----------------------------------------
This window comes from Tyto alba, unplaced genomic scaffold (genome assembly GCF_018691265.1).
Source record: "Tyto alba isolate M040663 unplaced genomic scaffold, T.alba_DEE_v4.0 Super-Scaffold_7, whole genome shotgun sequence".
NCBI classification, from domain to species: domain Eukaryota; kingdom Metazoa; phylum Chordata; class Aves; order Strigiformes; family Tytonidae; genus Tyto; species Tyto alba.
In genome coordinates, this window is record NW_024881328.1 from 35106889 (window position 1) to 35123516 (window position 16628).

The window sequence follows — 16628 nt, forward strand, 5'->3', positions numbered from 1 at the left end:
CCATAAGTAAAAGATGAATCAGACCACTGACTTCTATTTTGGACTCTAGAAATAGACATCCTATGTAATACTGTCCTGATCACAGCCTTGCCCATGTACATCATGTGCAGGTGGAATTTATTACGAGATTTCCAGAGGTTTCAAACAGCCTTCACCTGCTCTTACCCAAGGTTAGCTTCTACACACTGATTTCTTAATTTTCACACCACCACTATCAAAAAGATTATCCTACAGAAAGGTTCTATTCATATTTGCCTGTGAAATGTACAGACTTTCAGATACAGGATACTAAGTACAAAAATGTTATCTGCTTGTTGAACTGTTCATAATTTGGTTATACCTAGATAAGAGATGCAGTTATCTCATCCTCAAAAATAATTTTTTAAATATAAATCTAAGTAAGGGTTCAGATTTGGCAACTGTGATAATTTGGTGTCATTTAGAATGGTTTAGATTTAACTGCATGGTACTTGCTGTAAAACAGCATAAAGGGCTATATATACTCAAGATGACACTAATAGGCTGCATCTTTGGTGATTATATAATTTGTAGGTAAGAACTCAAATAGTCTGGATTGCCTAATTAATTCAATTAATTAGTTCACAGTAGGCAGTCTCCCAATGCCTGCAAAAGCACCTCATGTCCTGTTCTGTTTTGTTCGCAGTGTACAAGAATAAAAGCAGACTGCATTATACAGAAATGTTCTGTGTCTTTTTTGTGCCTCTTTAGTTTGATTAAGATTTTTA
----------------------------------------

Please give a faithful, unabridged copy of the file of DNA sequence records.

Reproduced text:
This window comes from Tyto alba, unplaced genomic scaffold (genome assembly GCF_018691265.1).
Source record: "Tyto alba isolate M040663 unplaced genomic scaffold, T.alba_DEE_v4.0 Super-Scaffold_7, whole genome shotgun sequence".
NCBI classification, from domain to species: domain Eukaryota; kingdom Metazoa; phylum Chordata; class Aves; order Strigiformes; family Tytonidae; genus Tyto; species Tyto alba.
In genome coordinates, this window is record NW_024881328.1 from 35106889 (window position 1) to 35123516 (window position 16628).

The window sequence follows — 16628 nt, forward strand, 5'->3', positions numbered from 1 at the left end:
CCATAAGTAAAAGATGAATCAGACCACTGACTTCTATTTTGGACTCTAGAAATAGACATCCTATGTAATACTGTCCTGATCACAGCCTTGCCCATGTACATCATGTGCAGGTGGAATTTATTACGAGATTTCCAGAGGTTTCAAACAGCCTTCACCTGCTCTTACCCAAGGTTAGCTTCTACACACTGATTTCTTAATTTTCACACCACCACTATCAAAAAGATTATCCTACAGAAAGGTTCTATTCATATTTGCCTGTGAAATGTACAGACTTTCAGATACAGGATACTAAGTACAAAAATGTTATCTGCTTGTTGAACTGTTCATAATTTGGTTATACCTAGATAAGAGATGCAGTTATCTCATCCTCAAAAATAATTTTTTAAATATAAATCTAAGTAAGGGTTCAGATTTGGCAACTGTGATAATTTGGTGTCATTTAGAATGGTTTAGATTTAACTGCATGGTACTTGCTGTAAAACAGCATAAAGGGCTATATATACTCAAGATGACACTAATAGGCTGCATCTTTGGTGATTATATAATTTGTAGGTAAGAACTCAAATAGTCTGGATTGCCTAATTAATTCAATTAATTAGTTCACAGTAGGCAGTCTCCCAATGCCTGCAAAAGCACCTCATGTCCTGTTCTGTTTTGTTCGCAGTGTACAAGAATAAAAGCAGACTGCATTATACAGAAATGTTCTGTGTCTTTTTTGTGCCTCTTTAGTTTGATTAAGATTTTTA